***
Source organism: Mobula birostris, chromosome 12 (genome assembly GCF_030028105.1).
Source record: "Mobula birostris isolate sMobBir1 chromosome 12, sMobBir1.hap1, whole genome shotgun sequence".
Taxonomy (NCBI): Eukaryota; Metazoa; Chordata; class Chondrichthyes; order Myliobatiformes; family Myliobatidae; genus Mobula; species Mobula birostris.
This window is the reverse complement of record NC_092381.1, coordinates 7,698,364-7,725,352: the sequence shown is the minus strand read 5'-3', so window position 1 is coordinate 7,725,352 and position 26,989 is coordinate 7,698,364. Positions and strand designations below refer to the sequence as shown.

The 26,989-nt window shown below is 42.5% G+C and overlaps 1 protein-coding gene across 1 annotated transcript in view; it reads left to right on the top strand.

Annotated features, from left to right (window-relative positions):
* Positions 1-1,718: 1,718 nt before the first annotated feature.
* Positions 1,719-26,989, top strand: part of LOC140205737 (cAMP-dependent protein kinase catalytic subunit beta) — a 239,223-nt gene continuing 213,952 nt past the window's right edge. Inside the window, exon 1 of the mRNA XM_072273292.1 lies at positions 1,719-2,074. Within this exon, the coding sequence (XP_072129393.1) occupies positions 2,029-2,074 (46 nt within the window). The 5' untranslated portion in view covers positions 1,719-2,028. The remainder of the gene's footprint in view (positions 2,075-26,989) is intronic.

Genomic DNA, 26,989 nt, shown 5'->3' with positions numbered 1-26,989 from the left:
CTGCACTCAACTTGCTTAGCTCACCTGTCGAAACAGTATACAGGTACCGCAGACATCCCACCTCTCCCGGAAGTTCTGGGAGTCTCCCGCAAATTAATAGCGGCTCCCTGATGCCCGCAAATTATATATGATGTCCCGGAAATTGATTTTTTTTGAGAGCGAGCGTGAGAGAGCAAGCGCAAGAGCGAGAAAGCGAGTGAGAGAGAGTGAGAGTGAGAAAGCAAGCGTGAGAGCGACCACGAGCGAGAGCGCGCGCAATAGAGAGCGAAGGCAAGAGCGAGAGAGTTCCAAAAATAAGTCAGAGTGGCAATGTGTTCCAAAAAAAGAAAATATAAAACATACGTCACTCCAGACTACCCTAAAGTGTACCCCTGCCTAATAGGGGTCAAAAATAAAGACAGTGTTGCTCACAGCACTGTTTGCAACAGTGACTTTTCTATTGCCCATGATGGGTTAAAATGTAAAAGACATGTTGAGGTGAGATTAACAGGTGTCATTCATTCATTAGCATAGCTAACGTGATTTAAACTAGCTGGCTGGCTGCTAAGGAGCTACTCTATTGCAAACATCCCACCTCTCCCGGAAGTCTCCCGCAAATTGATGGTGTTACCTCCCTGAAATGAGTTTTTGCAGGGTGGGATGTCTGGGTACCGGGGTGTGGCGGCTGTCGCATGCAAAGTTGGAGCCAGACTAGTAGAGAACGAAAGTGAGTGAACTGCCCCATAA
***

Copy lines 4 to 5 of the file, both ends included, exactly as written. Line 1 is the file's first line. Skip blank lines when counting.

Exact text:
This window is the reverse complement of record NC_092381.1, coordinates 7,698,364-7,725,352: the sequence shown is the minus strand read 5'-3', so window position 1 is coordinate 7,725,352 and position 26,989 is coordinate 7,698,364. Positions and strand designations below refer to the sequence as shown.

The 26,989-nt window shown below is 42.5% G+C and overlaps 1 protein-coding gene across 1 annotated transcript in view; it reads left to right on the top strand.